Thanks, and I'll check your website too, because I only briefly glanced at it before writing to you.[Linda] I’m baking more and more with whole grains because that’s what everyone seems to be interested in these days. But I don’t like plain ‘whole wheat’ so I went looking for something I did like and found kamut and spelt and semolina.

Let me hear how your baking goes…I love the great info!

Nick

 

Hello again Linda

Yes I have previously ordered a couple of months ago I believe. Let me tell you that a lot has happened since I received my starter from you. Never before have I given such care and attention to a living thing since my children were born. My starter is an absolute marvel to behold and I usually have two or three different batches going at any given time.

In the beginning, I simply used to toss any extra starter down the drain during feedings but now it has become so precious I can hardly stand to waste it. As a result I believe I may have eaten about 1000 sourdough pancakes as a result. I never even knew sourdough pancakes existed until I started researching recipes. Now it’s very rare for any starter to hit the drain. I have also made several loaves of the most awesome bread in my bread machine (Thanks so very much to Joe Wagner for his great e-mails)!!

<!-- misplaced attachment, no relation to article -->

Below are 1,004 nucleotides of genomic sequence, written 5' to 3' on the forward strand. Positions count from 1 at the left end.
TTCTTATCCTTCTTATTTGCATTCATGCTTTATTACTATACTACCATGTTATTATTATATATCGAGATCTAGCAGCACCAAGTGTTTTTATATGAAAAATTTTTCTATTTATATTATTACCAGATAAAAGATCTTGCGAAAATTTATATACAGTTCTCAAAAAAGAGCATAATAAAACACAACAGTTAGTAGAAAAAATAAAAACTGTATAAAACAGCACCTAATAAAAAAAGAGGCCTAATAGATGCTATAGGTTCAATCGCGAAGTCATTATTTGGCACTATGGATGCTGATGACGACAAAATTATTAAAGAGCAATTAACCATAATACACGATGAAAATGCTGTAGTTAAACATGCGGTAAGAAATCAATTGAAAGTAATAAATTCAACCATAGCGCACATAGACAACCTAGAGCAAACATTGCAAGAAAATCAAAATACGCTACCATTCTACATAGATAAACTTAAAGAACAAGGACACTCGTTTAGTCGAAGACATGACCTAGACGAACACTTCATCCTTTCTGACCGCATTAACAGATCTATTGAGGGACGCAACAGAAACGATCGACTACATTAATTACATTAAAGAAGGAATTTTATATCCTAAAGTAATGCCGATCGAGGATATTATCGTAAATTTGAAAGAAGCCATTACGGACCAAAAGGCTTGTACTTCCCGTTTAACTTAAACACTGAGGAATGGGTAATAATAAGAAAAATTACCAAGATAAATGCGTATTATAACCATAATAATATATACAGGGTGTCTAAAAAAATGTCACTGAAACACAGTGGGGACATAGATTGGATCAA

I guess now would be a good time for a couple of questions. First, I’m a little curious as to what the proper texture of the starter should be. I consistently use the 1:1 ratio of flour to water and it seems a little thin… about like pancake batter. Also, does it matter what type of flour I use?? I started with Gold Medal all purpose but recently switched to White Lily unbleached bread flour and my starter seems to prefer the White Lily with better feeding action and a better aroma for sure.

Second, I use a large glass Pyrex bowl for my feedings and my question pertains to the plastic wrap. Do you seal the top of the bowl air tight or do you just drape it over?? I have been sealing mine air tight however sometimes I’ll lift an edge of the wrap to let it “burp” a little.